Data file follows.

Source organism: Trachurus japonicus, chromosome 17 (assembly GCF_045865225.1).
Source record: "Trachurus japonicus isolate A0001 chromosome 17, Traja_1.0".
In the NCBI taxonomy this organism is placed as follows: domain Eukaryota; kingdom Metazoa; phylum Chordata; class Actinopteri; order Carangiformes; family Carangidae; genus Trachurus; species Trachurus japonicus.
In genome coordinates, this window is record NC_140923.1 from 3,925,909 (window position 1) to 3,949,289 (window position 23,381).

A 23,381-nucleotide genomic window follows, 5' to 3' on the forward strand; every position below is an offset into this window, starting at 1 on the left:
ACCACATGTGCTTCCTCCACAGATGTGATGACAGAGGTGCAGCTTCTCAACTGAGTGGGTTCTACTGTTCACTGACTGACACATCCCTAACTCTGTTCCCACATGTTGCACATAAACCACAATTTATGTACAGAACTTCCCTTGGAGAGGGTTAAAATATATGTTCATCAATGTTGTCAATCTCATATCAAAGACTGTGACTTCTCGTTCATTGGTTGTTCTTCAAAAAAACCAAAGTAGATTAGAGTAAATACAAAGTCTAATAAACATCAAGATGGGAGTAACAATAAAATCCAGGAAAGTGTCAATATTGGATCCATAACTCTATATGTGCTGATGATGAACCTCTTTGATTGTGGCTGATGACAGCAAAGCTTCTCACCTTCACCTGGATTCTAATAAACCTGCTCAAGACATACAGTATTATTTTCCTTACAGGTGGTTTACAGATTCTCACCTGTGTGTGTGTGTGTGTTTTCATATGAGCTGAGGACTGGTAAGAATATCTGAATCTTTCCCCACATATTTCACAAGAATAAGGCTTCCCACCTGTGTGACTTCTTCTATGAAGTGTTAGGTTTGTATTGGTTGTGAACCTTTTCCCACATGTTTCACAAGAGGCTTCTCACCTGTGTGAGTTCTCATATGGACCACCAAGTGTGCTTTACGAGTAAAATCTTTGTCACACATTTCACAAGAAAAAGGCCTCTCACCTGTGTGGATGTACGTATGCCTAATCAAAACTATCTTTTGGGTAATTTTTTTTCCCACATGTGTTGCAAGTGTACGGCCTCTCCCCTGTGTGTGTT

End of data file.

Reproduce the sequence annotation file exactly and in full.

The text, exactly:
Source organism: Trachurus japonicus, chromosome 17 (assembly GCF_045865225.1).
Source record: "Trachurus japonicus isolate A0001 chromosome 17, Traja_1.0".
In the NCBI taxonomy this organism is placed as follows: domain Eukaryota; kingdom Metazoa; phylum Chordata; class Actinopteri; order Carangiformes; family Carangidae; genus Trachurus; species Trachurus japonicus.
In genome coordinates, this window is record NC_140923.1 from 3,925,909 (window position 1) to 3,949,289 (window position 23,381).

A 23,381-nucleotide genomic window follows, 5' to 3' on the forward strand; every position below is an offset into this window, starting at 1 on the left:
ACCACATGTGCTTCCTCCACAGATGTGATGACAGAGGTGCAGCTTCTCAACTGAGTGGGTTCTACTGTTCACTGACTGACACATCCCTAACTCTGTTCCCACATGTTGCACATAAACCACAATTTATGTACAGAACTTCCCTTGGAGAGGGTTAAAATATATGTTCATCAATGTTGTCAATCTCATATCAAAGACTGTGACTTCTCGTTCATTGGTTGTTCTTCAAAAAAACCAAAGTAGATTAGAGTAAATACAAAGTCTAATAAACATCAAGATGGGAGTAACAATAAAATCCAGGAAAGTGTCAATATTGGATCCATAACTCTATATGTGCTGATGATGAACCTCTTTGATTGTGGCTGATGACAGCAAAGCTTCTCACCTTCACCTGGATTCTAATAAACCTGCTCAAGACATACAGTATTATTTTCCTTACAGGTGGTTTACAGATTCTCACCTGTGTGTGTGTGTGTGTTTTCATATGAGCTGAGGACTGGTAAGAATATCTGAATCTTTCCCCACATATTTCACAAGAATAAGGCTTCCCACCTGTGTGACTTCTTCTATGAAGTGTTAGGTTTGTATTGGTTGTGAACCTTTTCCCACATGTTTCACAAGAGGCTTCTCACCTGTGTGAGTTCTCATATGGACCACCAAGTGTGCTTTACGAGTAAAATCTTTGTCACACATTTCACAAGAAAAAGGCCTCTCACCTGTGTGGATGTACGTATGCCTAATCAAAACTATCTTTTGGGTAATTTTTTTTCCCACATGTGTTGCAAGTGTACGGCCTCTCCCCTGTGTGTGTT